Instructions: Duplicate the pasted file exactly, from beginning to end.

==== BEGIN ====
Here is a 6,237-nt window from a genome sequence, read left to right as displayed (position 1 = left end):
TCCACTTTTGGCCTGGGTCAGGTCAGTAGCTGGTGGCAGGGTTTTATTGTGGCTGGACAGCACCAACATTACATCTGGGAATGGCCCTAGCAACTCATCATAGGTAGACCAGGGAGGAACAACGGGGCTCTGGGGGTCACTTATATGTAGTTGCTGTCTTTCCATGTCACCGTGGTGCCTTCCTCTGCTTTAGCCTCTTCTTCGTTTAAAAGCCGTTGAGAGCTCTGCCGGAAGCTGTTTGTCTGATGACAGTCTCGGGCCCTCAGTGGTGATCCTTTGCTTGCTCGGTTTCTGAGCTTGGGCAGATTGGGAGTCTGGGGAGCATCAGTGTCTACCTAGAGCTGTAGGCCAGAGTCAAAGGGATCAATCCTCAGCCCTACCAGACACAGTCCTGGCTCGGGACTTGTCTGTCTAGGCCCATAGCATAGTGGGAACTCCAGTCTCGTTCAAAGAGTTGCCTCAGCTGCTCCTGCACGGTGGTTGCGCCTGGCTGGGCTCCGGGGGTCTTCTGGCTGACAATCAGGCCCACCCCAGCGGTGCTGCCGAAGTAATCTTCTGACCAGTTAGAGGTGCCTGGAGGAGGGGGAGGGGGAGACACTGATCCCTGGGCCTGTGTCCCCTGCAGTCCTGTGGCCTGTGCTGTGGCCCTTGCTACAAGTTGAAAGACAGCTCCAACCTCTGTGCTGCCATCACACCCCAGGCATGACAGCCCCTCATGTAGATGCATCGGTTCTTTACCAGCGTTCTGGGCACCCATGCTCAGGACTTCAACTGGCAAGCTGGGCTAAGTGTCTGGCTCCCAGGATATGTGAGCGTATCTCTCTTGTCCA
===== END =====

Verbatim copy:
Here is a 6,237-nt window from a genome sequence, read left to right as displayed (position 1 = left end):
TCCACTTTTGGCCTGGGTCAGGTCAGTAGCTGGTGGCAGGGTTTTATTGTGGCTGGACAGCACCAACATTACATCTGGGAATGGCCCTAGCAACTCATCATAGGTAGACCAGGGAGGAACAACGGGGCTCTGGGGGTCACTTATATGTAGTTGCTGTCTTTCCATGTCACCGTGGTGCCTTCCTCTGCTTTAGCCTCTTCTTCGTTTAAAAGCCGTTGAGAGCTCTGCCGGAAGCTGTTTGTCTGATGACAGTCTCGGGCCCTCAGTGGTGATCCTTTGCTTGCTCGGTTTCTGAGCTTGGGCAGATTGGGAGTCTGGGGAGCATCAGTGTCTACCTAGAGCTGTAGGCCAGAGTCAAAGGGATCAATCCTCAGCCCTACCAGACACAGTCCTGGCTCGGGACTTGTCTGTCTAGGCCCATAGCATAGTGGGAACTCCAGTCTCGTTCAAAGAGTTGCCTCAGCTGCTCCTGCACGGTGGTTGCGCCTGGCTGGGCTCCGGGGGTCTTCTGGCTGACAATCAGGCCCACCCCAGCGGTGCTGCCGAAGTAATCTTCTGACCAGTTAGAGGTGCCTGGAGGAGGGGGAGGGGGAGACACTGATCCCTGGGCCTGTGTCCCCTGCAGTCCTGTGGCCTGTGCTGTGGCCCTTGCTACAAGTTGAAAGACAGCTCCAACCTCTGTGCTGCCATCACACCCCAGGCATGACAGCCCCTCATGTAGATGCATCGGTTCTTTACCAGCGTTCTGGGCACCCATGCTCAGGACTTCAACTGGCAAGCTGGGCTAAGTGTCTGGCTCCCAGGATATGTGAGCGTATCTCTCTTGTCCA